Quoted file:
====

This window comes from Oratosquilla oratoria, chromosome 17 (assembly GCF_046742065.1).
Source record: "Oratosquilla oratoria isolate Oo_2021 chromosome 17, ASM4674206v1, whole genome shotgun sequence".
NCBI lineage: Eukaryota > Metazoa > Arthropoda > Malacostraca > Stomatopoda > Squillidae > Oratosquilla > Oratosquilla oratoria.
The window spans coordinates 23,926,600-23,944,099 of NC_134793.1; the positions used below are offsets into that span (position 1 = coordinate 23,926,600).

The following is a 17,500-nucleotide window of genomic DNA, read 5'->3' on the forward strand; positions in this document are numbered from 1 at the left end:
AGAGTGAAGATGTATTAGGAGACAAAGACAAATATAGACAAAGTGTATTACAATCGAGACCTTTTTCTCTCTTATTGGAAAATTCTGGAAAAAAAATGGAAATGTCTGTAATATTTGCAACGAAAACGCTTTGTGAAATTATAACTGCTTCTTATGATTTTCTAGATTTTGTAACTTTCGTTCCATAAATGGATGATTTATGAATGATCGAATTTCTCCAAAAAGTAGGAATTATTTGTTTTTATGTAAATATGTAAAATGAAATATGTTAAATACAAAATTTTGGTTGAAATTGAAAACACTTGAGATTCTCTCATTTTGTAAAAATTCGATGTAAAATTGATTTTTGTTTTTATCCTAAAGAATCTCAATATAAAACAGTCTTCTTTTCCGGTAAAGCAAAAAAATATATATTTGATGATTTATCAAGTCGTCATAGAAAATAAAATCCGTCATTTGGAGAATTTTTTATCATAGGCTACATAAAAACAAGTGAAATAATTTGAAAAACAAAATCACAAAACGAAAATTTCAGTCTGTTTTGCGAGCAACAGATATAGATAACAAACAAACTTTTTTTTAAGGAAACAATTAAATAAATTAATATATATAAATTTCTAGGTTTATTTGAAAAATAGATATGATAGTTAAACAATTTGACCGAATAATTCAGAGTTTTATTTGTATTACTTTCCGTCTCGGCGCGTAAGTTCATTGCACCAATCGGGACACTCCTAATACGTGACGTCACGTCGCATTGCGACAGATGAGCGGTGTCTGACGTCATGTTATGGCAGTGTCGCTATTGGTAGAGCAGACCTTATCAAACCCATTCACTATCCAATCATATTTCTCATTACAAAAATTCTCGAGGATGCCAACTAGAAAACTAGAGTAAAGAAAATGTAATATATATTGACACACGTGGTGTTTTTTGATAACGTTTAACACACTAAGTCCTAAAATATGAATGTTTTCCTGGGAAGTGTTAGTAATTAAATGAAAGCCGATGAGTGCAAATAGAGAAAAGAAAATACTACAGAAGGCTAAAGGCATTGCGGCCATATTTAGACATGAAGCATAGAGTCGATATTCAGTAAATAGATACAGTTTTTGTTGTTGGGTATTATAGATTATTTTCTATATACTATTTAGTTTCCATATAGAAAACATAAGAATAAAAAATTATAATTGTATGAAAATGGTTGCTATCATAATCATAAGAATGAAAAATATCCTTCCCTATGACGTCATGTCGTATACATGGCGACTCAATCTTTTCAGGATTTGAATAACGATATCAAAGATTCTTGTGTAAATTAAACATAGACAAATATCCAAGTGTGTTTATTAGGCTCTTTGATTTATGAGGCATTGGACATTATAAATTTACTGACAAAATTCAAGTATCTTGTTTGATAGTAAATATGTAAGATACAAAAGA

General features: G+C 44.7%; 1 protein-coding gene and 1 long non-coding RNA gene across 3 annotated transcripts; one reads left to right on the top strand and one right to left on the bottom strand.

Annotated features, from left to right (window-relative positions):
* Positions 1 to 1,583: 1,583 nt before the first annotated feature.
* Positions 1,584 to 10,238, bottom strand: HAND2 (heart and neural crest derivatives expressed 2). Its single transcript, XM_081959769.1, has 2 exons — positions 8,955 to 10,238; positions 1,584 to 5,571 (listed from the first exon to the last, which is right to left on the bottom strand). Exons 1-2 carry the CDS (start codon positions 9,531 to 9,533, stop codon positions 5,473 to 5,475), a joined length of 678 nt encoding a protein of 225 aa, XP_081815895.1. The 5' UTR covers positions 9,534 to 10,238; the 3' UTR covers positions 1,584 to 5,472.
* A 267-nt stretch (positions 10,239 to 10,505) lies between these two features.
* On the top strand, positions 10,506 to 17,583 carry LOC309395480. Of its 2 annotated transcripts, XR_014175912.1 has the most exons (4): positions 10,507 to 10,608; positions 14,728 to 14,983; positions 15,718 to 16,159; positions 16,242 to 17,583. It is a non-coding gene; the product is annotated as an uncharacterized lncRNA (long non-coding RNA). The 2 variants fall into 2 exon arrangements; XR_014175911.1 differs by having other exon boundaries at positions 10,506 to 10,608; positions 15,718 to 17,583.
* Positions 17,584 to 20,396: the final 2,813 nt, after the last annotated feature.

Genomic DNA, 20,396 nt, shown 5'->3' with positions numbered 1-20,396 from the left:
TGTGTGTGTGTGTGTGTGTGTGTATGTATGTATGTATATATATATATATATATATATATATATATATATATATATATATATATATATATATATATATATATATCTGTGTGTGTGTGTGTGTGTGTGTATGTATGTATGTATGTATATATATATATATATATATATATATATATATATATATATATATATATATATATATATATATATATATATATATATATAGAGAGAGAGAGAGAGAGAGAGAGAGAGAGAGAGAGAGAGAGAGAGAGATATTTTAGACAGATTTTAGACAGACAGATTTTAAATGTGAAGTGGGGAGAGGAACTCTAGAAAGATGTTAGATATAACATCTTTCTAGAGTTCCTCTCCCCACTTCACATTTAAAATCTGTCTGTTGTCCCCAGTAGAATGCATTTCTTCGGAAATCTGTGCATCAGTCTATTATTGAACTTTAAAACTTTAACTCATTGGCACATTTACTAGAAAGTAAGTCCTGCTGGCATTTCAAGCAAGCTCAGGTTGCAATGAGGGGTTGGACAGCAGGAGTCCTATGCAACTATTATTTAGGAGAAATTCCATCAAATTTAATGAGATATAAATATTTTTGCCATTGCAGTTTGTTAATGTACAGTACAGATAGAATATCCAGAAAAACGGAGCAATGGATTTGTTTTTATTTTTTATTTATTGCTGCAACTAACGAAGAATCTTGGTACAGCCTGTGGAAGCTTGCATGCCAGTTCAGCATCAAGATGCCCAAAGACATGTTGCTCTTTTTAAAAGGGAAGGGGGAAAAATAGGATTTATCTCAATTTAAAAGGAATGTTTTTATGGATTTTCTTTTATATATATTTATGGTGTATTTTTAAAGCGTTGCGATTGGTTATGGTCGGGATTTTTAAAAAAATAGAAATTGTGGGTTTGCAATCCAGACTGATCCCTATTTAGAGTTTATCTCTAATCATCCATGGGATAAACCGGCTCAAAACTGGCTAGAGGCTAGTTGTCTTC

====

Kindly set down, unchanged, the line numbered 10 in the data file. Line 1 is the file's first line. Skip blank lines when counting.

* Positions 1,584 to 10,238, bottom strand: HAND2 (heart and neural crest derivatives expressed 2). Its single transcript, XM_081959769.1, has 2 exons — positions 8,955 to 10,238; positions 1,584 to 5,571 (listed from the first exon to the last, which is right to left on the bottom strand). Exons 1-2 carry the CDS (start codon positions 9,531 to 9,533, stop codon positions 5,473 to 5,475), a joined length of 678 nt encoding a protein of 225 aa, XP_081815895.1. The 5' UTR covers positions 9,534 to 10,238; the 3' UTR covers positions 1,584 to 5,472.